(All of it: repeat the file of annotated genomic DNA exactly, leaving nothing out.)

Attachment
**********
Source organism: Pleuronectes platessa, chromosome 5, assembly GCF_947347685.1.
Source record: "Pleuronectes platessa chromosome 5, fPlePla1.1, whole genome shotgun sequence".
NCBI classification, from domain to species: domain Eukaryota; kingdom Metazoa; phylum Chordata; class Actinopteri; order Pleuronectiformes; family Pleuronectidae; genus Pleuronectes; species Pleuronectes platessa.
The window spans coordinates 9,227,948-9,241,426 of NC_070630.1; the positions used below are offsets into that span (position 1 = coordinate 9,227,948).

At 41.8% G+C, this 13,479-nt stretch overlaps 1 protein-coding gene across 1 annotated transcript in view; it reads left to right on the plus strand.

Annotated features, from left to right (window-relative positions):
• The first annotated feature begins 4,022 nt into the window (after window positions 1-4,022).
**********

Source organism: Pleuronectes platessa, chromosome 5, assembly GCF_947347685.1.
Source record: "Pleuronectes platessa chromosome 5, fPlePla1.1, whole genome shotgun sequence".
NCBI classification, from domain to species: domain Eukaryota; kingdom Metazoa; phylum Chordata; class Actinopteri; order Pleuronectiformes; family Pleuronectidae; genus Pleuronectes; species Pleuronectes platessa.
The window spans coordinates 9,227,948-9,241,426 of NC_070630.1; the positions used below are offsets into that span (position 1 = coordinate 9,227,948).

At 41.8% G+C, this 13,479-nt stretch overlaps 1 protein-coding gene across 1 annotated transcript in view; it reads left to right on the plus strand.

Annotated features, from left to right (window-relative positions):
• The first annotated feature begins 4,022 nt into the window (after window positions 1-4,022).